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Dear Scientist, I reached remission for ulcerative colitis, but it took 10 years. Are you working on anything that could potentially help patients like me?

Jordyn Burger, an ulcerative colitis (UC) patient-advocate and Dr. Sheldon Sloan, a Pfizer scientist, discuss UC's effect on daily life and ongoing research into potential new treatments.


Pill bottles and a daily pill organizer sit in front of photographs.Jordyn Burger was diagnosed with ulcerative colitis, a chronic condition, when she was 17 years old 

For Jordyn Burger, 30, planning ahead is essential. “I need to know what I’m dealing with when I’m going to do things,” she says. “Like if I’m going to be in Harvard Square, do I still know where all the bathrooms are? I used to have a note in my phone with all the different bathroom codes.”

Jordyn was diagnosed with ulcerative colitis (UC), an inflammatory bowel disease, when she was 17 years old. UC is a chronic condition that causes inflammation and ulcers along the digestive tract, which can be debilitating and cause serious complications. Common symptoms include diarrhea, abdominal pain, and fatigue.

As a high school senior and then a college student, a chronic condition was the last thing Jordyn wanted to worry about. She had classes to take, friends to make, and a whole life to plan. 

At first, besides taking medicine to ease her symptoms, “I just kind of ignored it,” Jordyn admits, “which sounds pretty silly now. But I was in college. I wanted to drink, I wanted to party, I wanted to do the things everyone else was doing. And if that meant that I was going to be sick, I kind of just rolled with it, which is not the way you should do things.”


Under red lighting, a woman facing away from camera walks towards a public women's bathroom.

A turning point
Jordyn graduated with an engineering degree and started a full-time job, but her UC symptoms were getting worse. Some nights, she slept on the cool tile of her bathroom floor, trying to get enough sleep to make it to work the next day. “Because I was in so much pain and going back and forth to the bedroom, it was easier to just stay in the bathroom,” she says.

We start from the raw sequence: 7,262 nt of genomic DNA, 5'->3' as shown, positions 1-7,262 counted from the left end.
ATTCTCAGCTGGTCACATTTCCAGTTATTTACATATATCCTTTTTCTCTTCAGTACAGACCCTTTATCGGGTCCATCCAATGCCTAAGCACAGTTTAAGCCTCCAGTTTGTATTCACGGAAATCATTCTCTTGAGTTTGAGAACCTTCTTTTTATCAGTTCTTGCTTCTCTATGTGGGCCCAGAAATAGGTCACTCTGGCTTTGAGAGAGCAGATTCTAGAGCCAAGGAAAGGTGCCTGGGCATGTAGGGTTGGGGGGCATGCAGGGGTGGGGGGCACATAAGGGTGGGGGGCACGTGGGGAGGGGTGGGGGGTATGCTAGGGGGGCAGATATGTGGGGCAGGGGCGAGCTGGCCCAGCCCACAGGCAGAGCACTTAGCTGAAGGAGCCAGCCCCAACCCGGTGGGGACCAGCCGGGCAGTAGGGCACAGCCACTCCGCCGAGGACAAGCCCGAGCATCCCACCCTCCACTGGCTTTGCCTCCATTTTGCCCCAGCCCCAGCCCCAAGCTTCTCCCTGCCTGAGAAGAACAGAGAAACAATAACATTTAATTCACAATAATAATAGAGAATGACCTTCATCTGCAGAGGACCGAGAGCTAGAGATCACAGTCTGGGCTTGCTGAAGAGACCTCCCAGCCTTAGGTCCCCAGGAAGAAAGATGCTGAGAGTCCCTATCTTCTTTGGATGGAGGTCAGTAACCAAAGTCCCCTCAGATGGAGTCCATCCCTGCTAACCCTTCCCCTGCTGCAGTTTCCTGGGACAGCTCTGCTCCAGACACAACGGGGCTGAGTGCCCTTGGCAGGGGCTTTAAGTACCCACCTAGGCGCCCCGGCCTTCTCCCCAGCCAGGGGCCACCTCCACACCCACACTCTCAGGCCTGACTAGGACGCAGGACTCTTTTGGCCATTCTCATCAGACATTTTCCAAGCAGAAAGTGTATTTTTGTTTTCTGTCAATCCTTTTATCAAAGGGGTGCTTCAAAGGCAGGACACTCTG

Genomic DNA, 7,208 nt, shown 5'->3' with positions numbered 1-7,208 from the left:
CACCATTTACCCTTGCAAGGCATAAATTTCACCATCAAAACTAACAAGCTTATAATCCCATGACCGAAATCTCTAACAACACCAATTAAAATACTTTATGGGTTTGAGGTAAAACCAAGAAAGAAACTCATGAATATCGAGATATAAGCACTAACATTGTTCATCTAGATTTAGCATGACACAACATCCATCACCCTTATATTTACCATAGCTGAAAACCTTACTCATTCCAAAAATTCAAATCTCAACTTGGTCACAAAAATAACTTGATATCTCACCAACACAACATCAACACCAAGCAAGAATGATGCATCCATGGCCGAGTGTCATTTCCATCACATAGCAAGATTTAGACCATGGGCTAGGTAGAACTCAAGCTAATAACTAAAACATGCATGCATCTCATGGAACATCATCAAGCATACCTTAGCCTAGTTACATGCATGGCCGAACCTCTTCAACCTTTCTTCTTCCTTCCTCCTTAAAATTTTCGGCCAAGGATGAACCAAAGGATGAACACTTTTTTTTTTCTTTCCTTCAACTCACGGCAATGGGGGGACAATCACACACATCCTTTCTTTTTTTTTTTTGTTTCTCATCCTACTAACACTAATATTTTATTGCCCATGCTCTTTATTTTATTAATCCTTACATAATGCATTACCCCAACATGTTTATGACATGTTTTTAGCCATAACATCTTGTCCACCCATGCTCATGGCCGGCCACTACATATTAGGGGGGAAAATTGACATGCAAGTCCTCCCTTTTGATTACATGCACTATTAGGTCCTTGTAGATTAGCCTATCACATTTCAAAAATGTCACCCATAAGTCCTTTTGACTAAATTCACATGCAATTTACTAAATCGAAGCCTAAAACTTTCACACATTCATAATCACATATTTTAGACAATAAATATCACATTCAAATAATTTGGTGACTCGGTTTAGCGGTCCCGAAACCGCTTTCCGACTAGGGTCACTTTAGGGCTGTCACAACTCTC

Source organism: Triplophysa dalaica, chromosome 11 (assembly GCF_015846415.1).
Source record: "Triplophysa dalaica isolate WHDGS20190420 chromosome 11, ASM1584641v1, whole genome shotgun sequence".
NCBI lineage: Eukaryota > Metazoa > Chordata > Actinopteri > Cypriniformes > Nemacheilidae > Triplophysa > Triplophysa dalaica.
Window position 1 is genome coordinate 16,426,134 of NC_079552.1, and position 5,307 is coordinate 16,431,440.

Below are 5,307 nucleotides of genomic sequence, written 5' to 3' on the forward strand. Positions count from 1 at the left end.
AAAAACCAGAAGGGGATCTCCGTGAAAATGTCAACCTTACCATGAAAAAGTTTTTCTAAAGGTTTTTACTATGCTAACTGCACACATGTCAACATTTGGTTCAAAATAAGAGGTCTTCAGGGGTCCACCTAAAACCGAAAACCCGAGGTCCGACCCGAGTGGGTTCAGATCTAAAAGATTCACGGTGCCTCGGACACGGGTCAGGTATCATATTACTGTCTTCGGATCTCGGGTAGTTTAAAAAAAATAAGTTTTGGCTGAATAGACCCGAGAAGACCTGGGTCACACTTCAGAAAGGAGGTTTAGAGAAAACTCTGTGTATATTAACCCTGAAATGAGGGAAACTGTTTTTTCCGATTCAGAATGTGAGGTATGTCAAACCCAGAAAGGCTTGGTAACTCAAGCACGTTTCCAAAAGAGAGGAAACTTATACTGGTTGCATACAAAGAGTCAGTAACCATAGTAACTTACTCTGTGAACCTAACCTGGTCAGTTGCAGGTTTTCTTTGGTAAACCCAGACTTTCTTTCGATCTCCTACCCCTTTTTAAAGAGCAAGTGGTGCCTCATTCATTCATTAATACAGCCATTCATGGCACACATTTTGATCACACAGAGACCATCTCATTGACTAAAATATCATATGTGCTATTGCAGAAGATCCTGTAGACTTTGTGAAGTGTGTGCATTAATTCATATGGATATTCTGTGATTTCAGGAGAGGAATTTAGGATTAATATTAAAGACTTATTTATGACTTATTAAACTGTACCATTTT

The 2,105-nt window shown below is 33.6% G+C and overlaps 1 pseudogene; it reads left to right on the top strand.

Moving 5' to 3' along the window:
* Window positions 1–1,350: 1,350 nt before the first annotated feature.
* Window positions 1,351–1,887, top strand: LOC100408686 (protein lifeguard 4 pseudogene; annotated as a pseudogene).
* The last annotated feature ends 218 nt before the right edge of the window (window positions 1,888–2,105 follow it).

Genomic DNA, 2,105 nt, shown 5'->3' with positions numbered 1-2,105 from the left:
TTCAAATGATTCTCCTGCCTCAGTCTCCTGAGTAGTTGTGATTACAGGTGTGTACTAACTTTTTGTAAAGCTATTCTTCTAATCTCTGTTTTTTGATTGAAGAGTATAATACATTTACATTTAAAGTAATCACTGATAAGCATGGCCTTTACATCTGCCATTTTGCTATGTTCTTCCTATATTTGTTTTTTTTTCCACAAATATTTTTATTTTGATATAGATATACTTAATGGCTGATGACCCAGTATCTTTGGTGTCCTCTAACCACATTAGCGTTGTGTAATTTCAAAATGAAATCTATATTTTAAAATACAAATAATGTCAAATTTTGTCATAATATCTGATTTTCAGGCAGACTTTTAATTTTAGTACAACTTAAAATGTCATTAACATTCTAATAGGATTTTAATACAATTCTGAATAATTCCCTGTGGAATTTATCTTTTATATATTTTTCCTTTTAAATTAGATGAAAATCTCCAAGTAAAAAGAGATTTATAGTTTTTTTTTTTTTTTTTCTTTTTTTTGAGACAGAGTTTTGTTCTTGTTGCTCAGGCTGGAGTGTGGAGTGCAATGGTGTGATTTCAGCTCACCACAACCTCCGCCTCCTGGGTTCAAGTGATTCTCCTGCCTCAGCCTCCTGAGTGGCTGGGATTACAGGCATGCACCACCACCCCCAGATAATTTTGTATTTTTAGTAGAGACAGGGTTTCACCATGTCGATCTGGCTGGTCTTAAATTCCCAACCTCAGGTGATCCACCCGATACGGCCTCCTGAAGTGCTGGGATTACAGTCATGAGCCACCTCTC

She knew something had to change. “I’m an adult, and I want to feel okay,” Jordyn remembers thinking. With the help of her care team, she made the decision to start a different therapy.  It took years of making adjustments to her treatment plan but eventually, in 2019, Jordyn reached clinical remission. 

Three women wearing athletic clothes and running bills run towards camera while smiling, with other runners continuing behind them.Through the Crohn’s and Colitis Foundation Jordyn has now run two half marathons

In addition to feeling better physically, Jordyn gained something else during this time: a community. At the suggestion of a patient she met at an infusion appointment, Jordyn went to a local Crohn’s and Colitis Foundation Take Steps event. “It was all these shirts with poop puns, and all these patients, and it was just very positive energy,” she says. “Honestly, that was the gateway. That was 2015. And now I’ve been working with the foundation since then.”  

She started attending Saturday walks and runs to train for a half marathon through the Foundation’s Team Challenge program. “Suddenly I’m hanging out with people who are my age and my mom’s age,” Jordyn says. “They have families, and I’m seeing the lives that I can have, and live, and be okay.”



An overhead shot of a woman putting together a poster that reads "YOU GOT THIS!" with glued on pictures surrounding it.

More treatment options, more potential treatment options